Indications: Inability to fully bear weight on both legs. (fractures, pain, amputations).

Pattern Sequence: Advance both crutches forward then, while bearing all weight down through your hands on both crutches, swing both legs forward at the same time past the crutches. Land on your unaffected (strong) leg while holding your injured leg up in the air.

Advantage: Fastest gait pattern of all six. Ease of movement.

Disadvantage: Energy consuming and requires good upper extremity strength.

Swing-To Crutch Gait

The swing-to pattern is often used when you are first learning to walk with crutches.

Indications: Patients with weakness of both lower extremities.

Pattern Sequence: Advance both crutches forward then, while bearing all weight down through your hands on both crutches, swing both legs forward at the same time right to (not past) the crutches.

Advantage: Easy to learn.

Disadvantage: Requires good upper extremity strength.

Tripod Crutch Gait

Indications: Initial pattern for patients with paraplegia learning to do swing-to gait pattern.

Pattern Sequence: Advance the left crutch, then the right crutch, then drag both legs to the crutches

Advantage: Provides good stability.

Disadvantage: Very energy consuming.

A tripod crutch gait pattern may be used more frequently with Lofstrand crutches.

Walking with One Crutch

To use one crutch, hold the crutch on your strong side. Your injured leg, or the leg that had surgery, should be opposite the crutch.

Indications: Used for weaning from two crutches and when starting to gain full weight bearing after surgery or injury.

Pattern Sequence: Advance your weak leg with the crutch on the opposite side. Place your weight through your hand on the crutch, and advance your strong leg.

Advantage: The crutch helps support your body weight with your injured or weak leg. Easy to learn.

Disadvantage: May make you slightly unstable, especially immediately after coming off partial weight bearing status.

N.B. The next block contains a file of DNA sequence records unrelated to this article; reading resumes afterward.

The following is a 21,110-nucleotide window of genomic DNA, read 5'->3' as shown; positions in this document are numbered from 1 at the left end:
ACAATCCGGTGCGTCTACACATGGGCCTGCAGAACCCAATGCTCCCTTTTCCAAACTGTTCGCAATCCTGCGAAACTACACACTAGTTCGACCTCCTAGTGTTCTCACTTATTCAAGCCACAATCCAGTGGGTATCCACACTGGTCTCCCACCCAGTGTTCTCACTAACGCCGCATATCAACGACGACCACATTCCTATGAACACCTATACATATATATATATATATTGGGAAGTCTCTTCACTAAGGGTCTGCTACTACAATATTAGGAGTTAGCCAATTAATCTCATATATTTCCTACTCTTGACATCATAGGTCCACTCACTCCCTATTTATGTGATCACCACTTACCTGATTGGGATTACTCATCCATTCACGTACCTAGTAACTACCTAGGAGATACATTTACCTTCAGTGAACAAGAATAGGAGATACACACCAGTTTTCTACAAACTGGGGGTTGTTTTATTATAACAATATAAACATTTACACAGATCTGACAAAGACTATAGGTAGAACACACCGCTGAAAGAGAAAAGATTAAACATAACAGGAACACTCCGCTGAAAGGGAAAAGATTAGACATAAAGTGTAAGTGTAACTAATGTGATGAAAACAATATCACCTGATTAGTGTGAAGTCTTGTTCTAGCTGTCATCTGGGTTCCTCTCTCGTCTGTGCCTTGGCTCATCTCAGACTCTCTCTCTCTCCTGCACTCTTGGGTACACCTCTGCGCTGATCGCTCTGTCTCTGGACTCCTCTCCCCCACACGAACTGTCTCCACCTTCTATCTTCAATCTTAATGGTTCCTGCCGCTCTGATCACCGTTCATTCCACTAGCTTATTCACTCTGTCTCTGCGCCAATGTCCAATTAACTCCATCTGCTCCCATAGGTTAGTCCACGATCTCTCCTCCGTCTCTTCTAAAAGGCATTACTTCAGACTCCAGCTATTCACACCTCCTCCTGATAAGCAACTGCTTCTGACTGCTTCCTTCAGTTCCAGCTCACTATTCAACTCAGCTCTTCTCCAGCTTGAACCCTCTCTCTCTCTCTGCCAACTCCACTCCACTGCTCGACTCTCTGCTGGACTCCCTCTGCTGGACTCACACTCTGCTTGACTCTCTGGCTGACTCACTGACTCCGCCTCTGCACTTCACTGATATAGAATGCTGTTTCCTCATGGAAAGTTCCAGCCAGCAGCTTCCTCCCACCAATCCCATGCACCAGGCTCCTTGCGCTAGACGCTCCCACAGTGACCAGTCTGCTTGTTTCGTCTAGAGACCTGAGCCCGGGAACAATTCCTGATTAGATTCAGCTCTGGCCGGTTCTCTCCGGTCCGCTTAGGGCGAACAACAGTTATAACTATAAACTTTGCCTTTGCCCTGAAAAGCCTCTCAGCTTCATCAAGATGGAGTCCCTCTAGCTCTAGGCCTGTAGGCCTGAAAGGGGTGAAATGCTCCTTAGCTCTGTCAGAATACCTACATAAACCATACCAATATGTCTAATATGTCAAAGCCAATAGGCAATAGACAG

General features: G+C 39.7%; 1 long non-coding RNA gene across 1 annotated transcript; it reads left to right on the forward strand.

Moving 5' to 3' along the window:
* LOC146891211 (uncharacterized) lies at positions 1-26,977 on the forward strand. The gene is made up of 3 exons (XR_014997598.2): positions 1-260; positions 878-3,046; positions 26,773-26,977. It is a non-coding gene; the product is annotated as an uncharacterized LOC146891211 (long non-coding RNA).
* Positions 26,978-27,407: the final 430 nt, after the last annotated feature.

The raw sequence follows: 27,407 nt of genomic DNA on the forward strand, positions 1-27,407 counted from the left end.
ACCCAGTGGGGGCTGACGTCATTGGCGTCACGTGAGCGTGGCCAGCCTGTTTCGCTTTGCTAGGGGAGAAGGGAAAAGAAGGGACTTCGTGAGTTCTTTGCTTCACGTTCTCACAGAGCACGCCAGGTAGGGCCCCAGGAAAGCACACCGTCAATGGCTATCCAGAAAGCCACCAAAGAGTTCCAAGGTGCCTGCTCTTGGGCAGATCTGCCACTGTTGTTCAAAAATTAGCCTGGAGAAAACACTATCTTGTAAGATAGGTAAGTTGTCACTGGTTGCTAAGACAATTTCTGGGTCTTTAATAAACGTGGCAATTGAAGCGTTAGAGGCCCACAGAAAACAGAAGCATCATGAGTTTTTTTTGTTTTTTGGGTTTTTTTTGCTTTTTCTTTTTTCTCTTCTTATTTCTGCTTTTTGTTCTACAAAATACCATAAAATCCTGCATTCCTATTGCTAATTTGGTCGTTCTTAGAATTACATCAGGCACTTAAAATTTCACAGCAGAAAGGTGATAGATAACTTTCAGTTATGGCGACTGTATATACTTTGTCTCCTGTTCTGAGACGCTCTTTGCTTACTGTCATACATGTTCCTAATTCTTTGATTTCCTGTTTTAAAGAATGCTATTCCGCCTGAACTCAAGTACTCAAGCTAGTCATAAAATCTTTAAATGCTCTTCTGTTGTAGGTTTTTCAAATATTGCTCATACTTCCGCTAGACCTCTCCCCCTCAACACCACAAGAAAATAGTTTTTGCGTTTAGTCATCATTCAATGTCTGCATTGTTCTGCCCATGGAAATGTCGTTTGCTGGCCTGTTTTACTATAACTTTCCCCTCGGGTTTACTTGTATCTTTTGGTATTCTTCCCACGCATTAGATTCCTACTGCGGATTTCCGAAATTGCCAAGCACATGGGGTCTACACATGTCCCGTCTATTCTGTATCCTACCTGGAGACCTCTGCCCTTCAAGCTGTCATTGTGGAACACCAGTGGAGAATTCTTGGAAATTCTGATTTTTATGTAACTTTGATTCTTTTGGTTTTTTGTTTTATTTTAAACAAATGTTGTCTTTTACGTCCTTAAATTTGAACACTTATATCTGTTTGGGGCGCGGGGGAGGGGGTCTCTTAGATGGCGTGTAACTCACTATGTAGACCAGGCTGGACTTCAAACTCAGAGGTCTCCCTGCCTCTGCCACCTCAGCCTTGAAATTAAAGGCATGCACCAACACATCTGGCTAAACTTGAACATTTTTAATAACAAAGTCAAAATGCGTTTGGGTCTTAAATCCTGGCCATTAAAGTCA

Remember to check in with your physical therapist to learn which crutch gait pattern is best for you.

A Word From Verywell

Using crutches may simply be a temporary inconvenience, or they may be a permanent part of your everyday life. Learning to use crutches properly and to use the best type of pattern for you is important to simultaneously maximize your functional mobility and your safety.

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Article Sources
Verywell Health uses only high-quality sources, including peer-reviewed studies, to support the facts within our articles. Read our editorial process to learn more about how we fact-check and keep our content accurate, reliable, and trustworthy.
  1. Warees WM, Slane M. Crutches. [Updated 2019 Mar 25]. In: StatPearls [Internet]. Treasure Island (FL): StatPearls Publishing; 2019.

Additional Reading
  • Maguire C, Sieben JM, Scheidhauer H, Romkes J, Suica Z, De bie RA. The effect of crutches, an orthosis TheraTogs, and no walking aids on the recovery of gait in a patient with delayed healing post hip fracture: A case report. Physiother Theory Pract. 2016;32(1):69-81.